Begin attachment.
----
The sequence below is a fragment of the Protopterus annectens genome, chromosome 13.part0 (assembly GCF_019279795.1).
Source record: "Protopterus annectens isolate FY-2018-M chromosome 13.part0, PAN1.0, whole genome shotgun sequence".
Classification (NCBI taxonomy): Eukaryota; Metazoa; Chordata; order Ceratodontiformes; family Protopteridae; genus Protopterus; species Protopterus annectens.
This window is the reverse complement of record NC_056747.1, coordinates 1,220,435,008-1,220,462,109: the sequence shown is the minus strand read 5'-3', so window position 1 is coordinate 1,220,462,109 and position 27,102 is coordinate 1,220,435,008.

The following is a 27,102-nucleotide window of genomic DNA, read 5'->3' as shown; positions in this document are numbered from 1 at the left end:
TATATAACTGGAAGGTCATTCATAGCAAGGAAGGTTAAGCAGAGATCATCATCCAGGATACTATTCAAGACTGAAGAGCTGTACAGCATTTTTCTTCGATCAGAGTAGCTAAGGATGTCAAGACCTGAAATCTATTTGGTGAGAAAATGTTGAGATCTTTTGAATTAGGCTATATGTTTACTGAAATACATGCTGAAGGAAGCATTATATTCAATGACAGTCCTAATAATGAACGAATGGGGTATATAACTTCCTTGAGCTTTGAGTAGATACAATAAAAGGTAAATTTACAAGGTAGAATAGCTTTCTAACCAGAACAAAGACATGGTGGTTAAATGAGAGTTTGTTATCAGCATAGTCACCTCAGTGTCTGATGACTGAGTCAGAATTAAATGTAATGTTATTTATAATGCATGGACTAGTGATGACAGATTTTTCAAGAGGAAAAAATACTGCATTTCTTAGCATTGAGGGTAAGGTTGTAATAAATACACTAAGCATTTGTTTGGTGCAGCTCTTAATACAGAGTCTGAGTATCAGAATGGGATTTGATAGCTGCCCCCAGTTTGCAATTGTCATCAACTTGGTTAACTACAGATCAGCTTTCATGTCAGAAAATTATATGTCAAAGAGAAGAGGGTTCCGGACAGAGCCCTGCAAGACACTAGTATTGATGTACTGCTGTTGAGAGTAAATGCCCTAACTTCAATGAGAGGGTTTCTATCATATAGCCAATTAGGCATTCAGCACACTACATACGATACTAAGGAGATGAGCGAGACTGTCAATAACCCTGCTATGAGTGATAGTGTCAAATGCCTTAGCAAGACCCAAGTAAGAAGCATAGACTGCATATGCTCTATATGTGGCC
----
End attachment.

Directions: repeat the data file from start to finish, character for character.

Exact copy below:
The sequence below is a fragment of the Protopterus annectens genome, chromosome 13.part0 (assembly GCF_019279795.1).
Source record: "Protopterus annectens isolate FY-2018-M chromosome 13.part0, PAN1.0, whole genome shotgun sequence".
Classification (NCBI taxonomy): Eukaryota; Metazoa; Chordata; order Ceratodontiformes; family Protopteridae; genus Protopterus; species Protopterus annectens.
This window is the reverse complement of record NC_056747.1, coordinates 1,220,435,008-1,220,462,109: the sequence shown is the minus strand read 5'-3', so window position 1 is coordinate 1,220,462,109 and position 27,102 is coordinate 1,220,435,008.

The following is a 27,102-nucleotide window of genomic DNA, read 5'->3' as shown; positions in this document are numbered from 1 at the left end:
TATATAACTGGAAGGTCATTCATAGCAAGGAAGGTTAAGCAGAGATCATCATCCAGGATACTATTCAAGACTGAAGAGCTGTACAGCATTTTTCTTCGATCAGAGTAGCTAAGGATGTCAAGACCTGAAATCTATTTGGTGAGAAAATGTTGAGATCTTTTGAATTAGGCTATATGTTTACTGAAATACATGCTGAAGGAAGCATTATATTCAATGACAGTCCTAATAATGAACGAATGGGGTATATAACTTCCTTGAGCTTTGAGTAGATACAATAAAAGGTAAATTTACAAGGTAGAATAGCTTTCTAACCAGAACAAAGACATGGTGGTTAAATGAGAGTTTGTTATCAGCATAGTCACCTCAGTGTCTGATGACTGAGTCAGAATTAAATGTAATGTTATTTATAATGCATGGACTAGTGATGACAGATTTTTCAAGAGGAAAAAATACTGCATTTCTTAGCATTGAGGGTAAGGTTGTAATAAATACACTAAGCATTTGTTTGGTGCAGCTCTTAATACAGAGTCTGAGTATCAGAATGGGATTTGATAGCTGCCCCCAGTTTGCAATTGTCATCAACTTGGTTAACTACAGATCAGCTTTCATGTCAGAAAATTATATGTCAAAGAGAAGAGGGTTCCGGACAGAGCCCTGCAAGACACTAGTATTGATGTACTGCTGTTGAGAGTAAATGCCCTAACTTCAATGAGAGGGTTTCTATCATATAGCCAATTAGGCATTCAGCACACTACATACGATACTAAGGAGATGAGCGAGACTGTCAATAACCCTGCTATGAGTGATAGTGTCAAATGCCTTAGCAAGACCCAAGTAAGAAGCATAGACTGCATATGCTCTATATGTGGCC